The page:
LUCY GLENDINNING, using the human body to provoke the viewer




British artist and poet Lucy Glendinning blends the human figure, poems, and philosophical questions and creates expressive and disturbing sculptures to make us understand the society in which we live. All her series start with a thought that emerges as a poem, question or statement. Glendinning, through her conceptual artwork, tries to provoke a reaction in the viewer by using the human body as a medium to deliver her thoughts. Thoughts that often come from studies in psychology or medical news with a potential impact on our future as the genetic manipulations, the subject of Feather Child.

Feather Child is a series in which Lucy Glendinning has created textural and emotional sculptures —half human-half bird— covered with feathers from head to toe. Lucy uses the fragility of the feathers as a metaphor to express the fragility of the humankind when we talk about genetic manipulation.

‘Will we be able to resist?’ Glendinning asks herself …

Words by Lula Criado (Twitter @Lula_ClotMag)







The main subject of your sculptures is the human body, what or who were/are your influences?

I think its hard to say often influences are so subconscious and sneak up some how. But like most people I have been influenced by my upbringing and parents,  who were GP’s in a small rural practice. So there was a lot  of community involvement and people phoning, coming to the house for treatment in emergencies. I think this gave me a fascination with people and the human body how it is made up and how it works and more than anything physiology.  Also my grandfather and step grandfather were surgeons,  and I more recently I been given some of my grandfathers tools which are fascinating. I have also been influenced by artists working with the body Louise Bourgeois and Berlinde de Bruyckere.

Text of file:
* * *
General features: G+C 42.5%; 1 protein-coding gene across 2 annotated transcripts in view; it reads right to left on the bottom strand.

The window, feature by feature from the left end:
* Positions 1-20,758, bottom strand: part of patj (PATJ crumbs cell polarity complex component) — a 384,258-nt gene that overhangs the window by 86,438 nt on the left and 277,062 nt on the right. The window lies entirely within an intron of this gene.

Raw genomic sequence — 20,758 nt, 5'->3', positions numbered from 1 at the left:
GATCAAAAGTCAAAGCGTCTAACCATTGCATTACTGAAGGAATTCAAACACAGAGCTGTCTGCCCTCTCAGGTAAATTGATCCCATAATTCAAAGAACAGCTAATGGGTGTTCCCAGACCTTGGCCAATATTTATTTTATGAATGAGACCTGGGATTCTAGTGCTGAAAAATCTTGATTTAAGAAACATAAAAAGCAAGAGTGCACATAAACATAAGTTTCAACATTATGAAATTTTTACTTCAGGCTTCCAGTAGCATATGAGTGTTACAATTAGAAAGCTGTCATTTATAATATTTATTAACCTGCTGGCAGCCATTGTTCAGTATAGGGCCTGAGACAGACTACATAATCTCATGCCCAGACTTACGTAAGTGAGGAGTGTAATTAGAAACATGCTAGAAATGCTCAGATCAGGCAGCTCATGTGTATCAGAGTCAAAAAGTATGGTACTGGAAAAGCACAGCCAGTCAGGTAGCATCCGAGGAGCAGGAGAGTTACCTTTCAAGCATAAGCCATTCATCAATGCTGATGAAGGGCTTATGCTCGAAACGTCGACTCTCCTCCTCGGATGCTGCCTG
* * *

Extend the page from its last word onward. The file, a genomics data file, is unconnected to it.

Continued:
In your work there is a balance between a poem and a visual representation, what is the relationship between them? Which one do you create first?

The poems come first sometimes just a sentence, they usually then develop into poems as I interrogate the idea. There is then a to and fro between drawing and poem and then sculpture and poem.


Your series Feather Child originate from your fascination with visions of a future society, how do you imagine the society of the future? Are you optimistic or pessimistic?

I swing from optimism to pessimism, I think I am an optimist about humans and human nature and our capabilities I think are unbounded.  But a pessimist about the environment, I kind of agree with Lovelock, that we will never be able to help ourselves and it is an inevitability that we will run out of plant. When I really consider it there are so many ways the future could go I think it is good to consider it.  Most people, me included,  spend lots of their time considering their personal futures in the immediate or for a few years ahead but it is interesting to try and image outside our lifetimes.  What will life be like then that’s why I love a good Sci-Fi as that is what am doing.


How do you feed your creativity?

I visit exhibitions as much as I can I love museums, and galleries, always have, the clean spaces great places to think. I also travel as much as I can, and from films and the internet, reading,  and I walk a lot when I am at home.  I love trains journeys for thinking somehow they give the time and space it is the pace of travel I think.


What is your chief enemy of creativity?

I think being self conscious,  is the big enemy of creativity, worrying what  other people will think, is a real killer. I have to work knowing I won’t be observed,  for that reason, and only show people if I choose to. I find cant be experimental otherwise. Distractions is much less but sometimes, when I am getting going on something new, I find other things to get caught up in. I get in my own way if that makes any sense.


If you could visit someone’s mind, who would it be and why?

Louise Bourgeois it may not be a comfortable place but fascinating, she was such a forward thinker, and so unencumbered.


You couldn’t live without…

My eyesight.


One for the road… Will we be able to resist it?

I don’t think so, most people but  not everyone.


(All photos are from the series Feather Child and courtesy the artist)


20 May 2014